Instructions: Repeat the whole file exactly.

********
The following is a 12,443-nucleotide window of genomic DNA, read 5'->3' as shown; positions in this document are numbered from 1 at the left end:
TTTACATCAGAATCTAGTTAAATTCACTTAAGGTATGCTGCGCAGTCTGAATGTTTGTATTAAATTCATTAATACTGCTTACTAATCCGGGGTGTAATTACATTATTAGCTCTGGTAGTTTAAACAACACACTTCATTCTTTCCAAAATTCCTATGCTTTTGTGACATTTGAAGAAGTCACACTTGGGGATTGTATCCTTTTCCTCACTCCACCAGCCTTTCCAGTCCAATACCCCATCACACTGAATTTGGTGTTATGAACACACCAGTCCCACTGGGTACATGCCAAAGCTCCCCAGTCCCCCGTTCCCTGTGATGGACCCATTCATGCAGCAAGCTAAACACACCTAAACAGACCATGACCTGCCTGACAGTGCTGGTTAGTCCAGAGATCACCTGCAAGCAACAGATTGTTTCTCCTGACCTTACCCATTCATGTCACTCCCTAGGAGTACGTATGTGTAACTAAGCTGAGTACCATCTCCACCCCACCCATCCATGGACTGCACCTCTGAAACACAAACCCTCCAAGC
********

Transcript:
The following is a 12,443-nucleotide window of genomic DNA, read 5'->3' as shown; positions in this document are numbered from 1 at the left end:
TTTACATCAGAATCTAGTTAAATTCACTTAAGGTATGCTGCGCAGTCTGAATGTTTGTATTAAATTCATTAATACTGCTTACTAATCCGGGGTGTAATTACATTATTAGCTCTGGTAGTTTAAACAACACACTTCATTCTTTCCAAAATTCCTATGCTTTTGTGACATTTGAAGAAGTCACACTTGGGGATTGTATCCTTTTCCTCACTCCACCAGCCTTTCCAGTCCAATACCCCATCACACTGAATTTGGTGTTATGAACACACCAGTCCCACTGGGTACATGCCAAAGCTCCCCAGTCCCCCGTTCCCTGTGATGGACCCATTCATGCAGCAAGCTAAACACACCTAAACAGACCATGACCTGCCTGACAGTGCTGGTTAGTCCAGAGATCACCTGCAAGCAACAGATTGTTTCTCCTGACCTTACCCATTCATGTCACTCCCTAGGAGTACGTATGTGTAACTAAGCTGAGTACCATCTCCACCCCACCCATCCATGGACTGCACCTCTGAAACACAAACCCTCCAAGC